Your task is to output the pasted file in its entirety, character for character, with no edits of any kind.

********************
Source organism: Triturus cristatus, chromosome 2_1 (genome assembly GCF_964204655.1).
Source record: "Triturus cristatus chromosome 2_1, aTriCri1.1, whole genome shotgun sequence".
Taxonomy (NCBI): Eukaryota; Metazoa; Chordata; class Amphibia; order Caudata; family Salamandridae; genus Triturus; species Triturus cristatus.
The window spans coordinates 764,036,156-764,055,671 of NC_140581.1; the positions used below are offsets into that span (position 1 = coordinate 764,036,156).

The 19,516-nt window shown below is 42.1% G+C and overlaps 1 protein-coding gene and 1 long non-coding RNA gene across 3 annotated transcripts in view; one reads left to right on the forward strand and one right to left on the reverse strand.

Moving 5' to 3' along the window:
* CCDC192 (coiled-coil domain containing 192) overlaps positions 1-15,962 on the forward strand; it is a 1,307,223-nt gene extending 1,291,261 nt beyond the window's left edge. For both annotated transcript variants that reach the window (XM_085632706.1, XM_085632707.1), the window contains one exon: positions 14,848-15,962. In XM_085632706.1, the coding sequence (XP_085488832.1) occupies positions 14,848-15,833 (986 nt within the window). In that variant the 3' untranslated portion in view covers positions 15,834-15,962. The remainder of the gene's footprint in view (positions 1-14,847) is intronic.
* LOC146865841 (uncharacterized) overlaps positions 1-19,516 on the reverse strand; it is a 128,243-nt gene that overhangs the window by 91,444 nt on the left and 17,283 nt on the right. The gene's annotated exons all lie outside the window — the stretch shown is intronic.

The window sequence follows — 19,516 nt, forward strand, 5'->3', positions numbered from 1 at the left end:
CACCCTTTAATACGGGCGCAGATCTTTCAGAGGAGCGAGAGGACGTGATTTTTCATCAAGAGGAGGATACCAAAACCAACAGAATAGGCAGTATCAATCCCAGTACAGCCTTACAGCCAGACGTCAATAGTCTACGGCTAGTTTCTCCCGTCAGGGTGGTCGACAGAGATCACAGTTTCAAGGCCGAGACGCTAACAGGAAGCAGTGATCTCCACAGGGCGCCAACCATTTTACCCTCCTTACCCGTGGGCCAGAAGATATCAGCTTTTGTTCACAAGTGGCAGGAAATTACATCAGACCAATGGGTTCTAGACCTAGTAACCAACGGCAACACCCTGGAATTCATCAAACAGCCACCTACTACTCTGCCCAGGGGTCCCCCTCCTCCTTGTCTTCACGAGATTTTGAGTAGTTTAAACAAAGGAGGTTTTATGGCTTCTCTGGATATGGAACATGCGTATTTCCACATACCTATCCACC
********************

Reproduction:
Source organism: Triturus cristatus, chromosome 2_1 (genome assembly GCF_964204655.1).
Source record: "Triturus cristatus chromosome 2_1, aTriCri1.1, whole genome shotgun sequence".
Taxonomy (NCBI): Eukaryota; Metazoa; Chordata; class Amphibia; order Caudata; family Salamandridae; genus Triturus; species Triturus cristatus.
The window spans coordinates 764,036,156-764,055,671 of NC_140581.1; the positions used below are offsets into that span (position 1 = coordinate 764,036,156).

The 19,516-nt window shown below is 42.1% G+C and overlaps 1 protein-coding gene and 1 long non-coding RNA gene across 3 annotated transcripts in view; one reads left to right on the forward strand and one right to left on the reverse strand.

Moving 5' to 3' along the window:
* CCDC192 (coiled-coil domain containing 192) overlaps positions 1-15,962 on the forward strand; it is a 1,307,223-nt gene extending 1,291,261 nt beyond the window's left edge. For both annotated transcript variants that reach the window (XM_085632706.1, XM_085632707.1), the window contains one exon: positions 14,848-15,962. In XM_085632706.1, the coding sequence (XP_085488832.1) occupies positions 14,848-15,833 (986 nt within the window). In that variant the 3' untranslated portion in view covers positions 15,834-15,962. The remainder of the gene's footprint in view (positions 1-14,847) is intronic.
* LOC146865841 (uncharacterized) overlaps positions 1-19,516 on the reverse strand; it is a 128,243-nt gene that overhangs the window by 91,444 nt on the left and 17,283 nt on the right. The gene's annotated exons all lie outside the window — the stretch shown is intronic.

The window sequence follows — 19,516 nt, forward strand, 5'->3', positions numbered from 1 at the left end:
CACCCTTTAATACGGGCGCAGATCTTTCAGAGGAGCGAGAGGACGTGATTTTTCATCAAGAGGAGGATACCAAAACCAACAGAATAGGCAGTATCAATCCCAGTACAGCCTTACAGCCAGACGTCAATAGTCTACGGCTAGTTTCTCCCGTCAGGGTGGTCGACAGAGATCACAGTTTCAAGGCCGAGACGCTAACAGGAAGCAGTGATCTCCACAGGGCGCCAACCATTTTACCCTCCTTACCCGTGGGCCAGAAGATATCAGCTTTTGTTCACAAGTGGCAGGAAATTACATCAGACCAATGGGTTCTAGACCTAGTAACCAACGGCAACACCCTGGAATTCATCAAACAGCCACCTACTACTCTGCCCAGGGGTCCCCCTCCTCCTTGTCTTCACGAGATTTTGAGTAGTTTAAACAAAGGAGGTTTTATGGCTTCTCTGGATATGGAACATGCGTATTTCCACATACCTATCCACC